How Electric Vehicles could change the game in eco tourism (and bring you more joy)
The recent report by the UN Intergovernmental Panel on Climate Change (IPCC) in October 2018 created waves amongst the public and policy makers alike, stating with absolute clarity that we need to make bold, ambitious but achievable changes to reach the target set at the Paris agreement to limit temperature increases to between 1.5C and 2C. We have never seen ourselves in a more obviously black and white, emotionally charged time to make the change we need. Internal combustion engines are one of the biggest offenders in the breakdown of our climate. Cars and trucks account for close to one fifth of all emissions. With this in mind, and as public awareness of this situation increases, it is not surprising that there is increasing demand for Electric Vehicles. In the UK alone, the number of fully electric cars and vans has increased from roughly 3,500 registrations in 2013, to around 182,000 in October 2018. There are currently at least 120 plug-in models on the market, including fully electric and hybrid models and this is set to increase. In August 2018, Ford announced a huge commitment of $11 billion to develop around 40 electric vehicles, whilst BMW said it anticipates sales of half a million electric vehicles by 2019 and this is just two manufacturers.
Electric cars are often perceived as city cars and ‘range anxiety’ is still a key consideration for many potential owners. Coupled with this, heavy misconception that there is a disparity between the need and criteria fulfilment of an internal combustion car against that of the current models of electric cars available is a huge problem. With this in mind and given the radical changes we need to make, it poses the question of whether this is instead something that needs us to change our way of thinking. What is a city car anyway?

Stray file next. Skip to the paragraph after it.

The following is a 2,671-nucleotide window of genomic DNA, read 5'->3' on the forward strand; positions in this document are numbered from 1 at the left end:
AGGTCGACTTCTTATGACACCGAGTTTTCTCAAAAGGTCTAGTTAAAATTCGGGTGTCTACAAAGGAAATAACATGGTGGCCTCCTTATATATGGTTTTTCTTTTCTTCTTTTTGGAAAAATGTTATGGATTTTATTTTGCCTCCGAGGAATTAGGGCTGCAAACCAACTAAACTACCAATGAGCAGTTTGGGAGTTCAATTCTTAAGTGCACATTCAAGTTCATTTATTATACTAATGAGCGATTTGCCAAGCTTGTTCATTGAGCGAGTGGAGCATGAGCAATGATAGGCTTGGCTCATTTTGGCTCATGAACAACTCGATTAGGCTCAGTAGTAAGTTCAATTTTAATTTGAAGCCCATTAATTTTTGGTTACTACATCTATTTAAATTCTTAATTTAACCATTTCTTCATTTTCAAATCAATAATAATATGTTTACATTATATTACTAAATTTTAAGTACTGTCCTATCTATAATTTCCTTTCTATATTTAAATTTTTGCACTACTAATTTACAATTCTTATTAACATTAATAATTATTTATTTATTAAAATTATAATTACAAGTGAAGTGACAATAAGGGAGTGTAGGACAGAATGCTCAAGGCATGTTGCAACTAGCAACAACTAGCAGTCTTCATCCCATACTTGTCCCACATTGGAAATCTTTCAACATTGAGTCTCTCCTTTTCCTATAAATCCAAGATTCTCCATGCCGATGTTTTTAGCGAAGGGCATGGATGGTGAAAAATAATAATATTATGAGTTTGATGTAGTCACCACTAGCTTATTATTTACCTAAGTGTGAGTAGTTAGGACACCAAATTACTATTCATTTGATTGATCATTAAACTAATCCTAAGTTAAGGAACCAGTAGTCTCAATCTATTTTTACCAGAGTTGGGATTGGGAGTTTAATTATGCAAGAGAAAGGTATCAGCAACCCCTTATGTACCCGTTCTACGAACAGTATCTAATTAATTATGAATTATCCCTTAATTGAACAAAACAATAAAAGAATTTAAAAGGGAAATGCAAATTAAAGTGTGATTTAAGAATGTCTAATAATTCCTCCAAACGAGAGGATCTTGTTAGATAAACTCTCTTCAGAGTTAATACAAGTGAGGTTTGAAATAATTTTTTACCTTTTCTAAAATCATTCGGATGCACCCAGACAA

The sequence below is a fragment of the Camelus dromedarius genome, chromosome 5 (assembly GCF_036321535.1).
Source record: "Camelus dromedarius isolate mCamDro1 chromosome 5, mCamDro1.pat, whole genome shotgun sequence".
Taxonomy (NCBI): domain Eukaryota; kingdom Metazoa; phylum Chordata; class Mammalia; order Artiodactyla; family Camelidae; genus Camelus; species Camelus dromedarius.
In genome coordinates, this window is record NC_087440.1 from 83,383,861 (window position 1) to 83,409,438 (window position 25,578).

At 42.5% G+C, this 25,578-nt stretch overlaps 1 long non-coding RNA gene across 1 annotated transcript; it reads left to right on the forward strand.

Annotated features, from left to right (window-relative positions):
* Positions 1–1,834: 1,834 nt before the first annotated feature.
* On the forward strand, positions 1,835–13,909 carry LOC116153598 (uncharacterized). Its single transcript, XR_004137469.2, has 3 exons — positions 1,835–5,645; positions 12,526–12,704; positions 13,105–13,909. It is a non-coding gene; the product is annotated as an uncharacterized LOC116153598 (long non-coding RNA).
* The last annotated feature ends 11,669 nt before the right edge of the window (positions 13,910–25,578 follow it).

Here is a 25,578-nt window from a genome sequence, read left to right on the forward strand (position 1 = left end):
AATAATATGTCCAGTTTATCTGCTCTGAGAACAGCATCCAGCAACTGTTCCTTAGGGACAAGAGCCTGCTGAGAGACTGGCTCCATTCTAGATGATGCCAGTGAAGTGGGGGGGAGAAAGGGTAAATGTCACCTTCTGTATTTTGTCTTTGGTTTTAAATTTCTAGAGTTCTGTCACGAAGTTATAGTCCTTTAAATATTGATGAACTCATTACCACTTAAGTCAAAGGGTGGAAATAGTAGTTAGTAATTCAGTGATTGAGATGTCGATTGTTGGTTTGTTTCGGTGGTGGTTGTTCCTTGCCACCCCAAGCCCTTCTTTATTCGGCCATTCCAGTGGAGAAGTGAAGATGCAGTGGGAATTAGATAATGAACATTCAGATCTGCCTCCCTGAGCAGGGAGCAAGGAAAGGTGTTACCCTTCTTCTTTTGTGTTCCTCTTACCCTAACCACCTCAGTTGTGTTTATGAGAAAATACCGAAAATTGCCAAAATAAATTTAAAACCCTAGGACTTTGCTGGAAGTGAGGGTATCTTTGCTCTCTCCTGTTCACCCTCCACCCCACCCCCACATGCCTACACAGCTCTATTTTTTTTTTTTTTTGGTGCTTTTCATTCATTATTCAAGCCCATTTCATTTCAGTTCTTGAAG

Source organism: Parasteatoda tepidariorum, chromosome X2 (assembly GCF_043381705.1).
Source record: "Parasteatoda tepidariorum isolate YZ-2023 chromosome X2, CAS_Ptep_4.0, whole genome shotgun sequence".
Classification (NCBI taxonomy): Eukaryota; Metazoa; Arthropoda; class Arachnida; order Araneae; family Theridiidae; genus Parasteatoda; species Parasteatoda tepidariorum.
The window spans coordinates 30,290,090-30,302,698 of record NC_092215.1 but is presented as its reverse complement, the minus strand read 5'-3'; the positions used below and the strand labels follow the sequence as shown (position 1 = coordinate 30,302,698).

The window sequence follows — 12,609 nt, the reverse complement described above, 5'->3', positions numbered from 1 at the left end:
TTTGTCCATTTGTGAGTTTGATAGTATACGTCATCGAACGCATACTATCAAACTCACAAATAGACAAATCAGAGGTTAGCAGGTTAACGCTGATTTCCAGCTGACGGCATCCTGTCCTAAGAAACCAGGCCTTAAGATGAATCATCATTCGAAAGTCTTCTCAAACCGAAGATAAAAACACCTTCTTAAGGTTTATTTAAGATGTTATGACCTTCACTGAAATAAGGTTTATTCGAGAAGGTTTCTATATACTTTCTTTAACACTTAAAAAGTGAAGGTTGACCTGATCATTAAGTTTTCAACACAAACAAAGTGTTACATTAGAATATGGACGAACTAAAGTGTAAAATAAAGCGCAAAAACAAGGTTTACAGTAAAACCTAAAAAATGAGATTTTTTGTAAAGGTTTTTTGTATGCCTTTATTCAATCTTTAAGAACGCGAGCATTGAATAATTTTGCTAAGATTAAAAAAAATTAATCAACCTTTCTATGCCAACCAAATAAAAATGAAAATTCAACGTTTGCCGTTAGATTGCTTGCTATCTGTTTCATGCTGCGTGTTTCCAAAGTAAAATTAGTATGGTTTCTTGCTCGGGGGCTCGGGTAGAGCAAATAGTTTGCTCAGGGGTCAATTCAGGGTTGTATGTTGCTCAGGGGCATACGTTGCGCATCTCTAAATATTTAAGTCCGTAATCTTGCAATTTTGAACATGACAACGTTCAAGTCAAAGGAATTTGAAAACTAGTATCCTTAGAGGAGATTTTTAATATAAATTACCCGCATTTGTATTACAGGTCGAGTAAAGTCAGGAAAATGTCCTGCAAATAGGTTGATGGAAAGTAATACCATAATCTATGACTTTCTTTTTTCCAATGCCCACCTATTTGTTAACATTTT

As we arrive in Cork, Ireland, we are faced with an intense storm. As the rain pours, Senan O’Connor, our guide for the next few days discusses arranging our routes and plans due to the storm that is heading over the unforgiving Atlantic Ocean. The storm feels a fitting backdrop to a piece about preventing the breakdown of the climate. After everything I’ve learnt from my work as an ambassador for The Climate Reality Project so far, it also feels all the more poignant.
Senan’s ethos “that by dissecting our motoring past, we can discover what we should take into our motoring future” is a refreshing one. Alongside his wealth of experience within the world of motor racing both as a competitor and filmmaker spanning 20 years, he also has an unrivalled enthusiasm for saving some of the more mundane classic cars and celebrating the freedom they awarded to their owners. More recently his documented restorations have drawn a huge audience on social media. I wasn’t all too surprised when I found out he had invested in a fully electric Nissan Leaf at the beginning of 2018. What I found particularly interesting about Senan’s car is that he lives in one of the most remote areas of the West Coast of Ireland, very far from the perceived city life of most Electric cars. But for Senan, the issue of Range Anxiety was easily answered: “Most people accept how well electric cars work in cities, however there is so little conversation about their use on lower speed rural roads. Because the average speed will often be reduced to 60 kilometres per hour, you can nearly double the range. Once I made this connection, it really opened up for me what was achievable by driving electric.” He says as we head deep into the rugged coastal mountains of West Cork. We will spend the next three days exploring some of Ireland’s most famous touring routes and touching on parts of The Wild Atlantic Way, a coastal route that spans over 2500 kilometres of Ireland’s coast. With the remoteness of the mountain landscape and no rapid chargers in this South Western section of the Wild Atlantic Way, we will really be testing if driving fully electric in a rural environment actually has the capacity to change our driving habits for the better.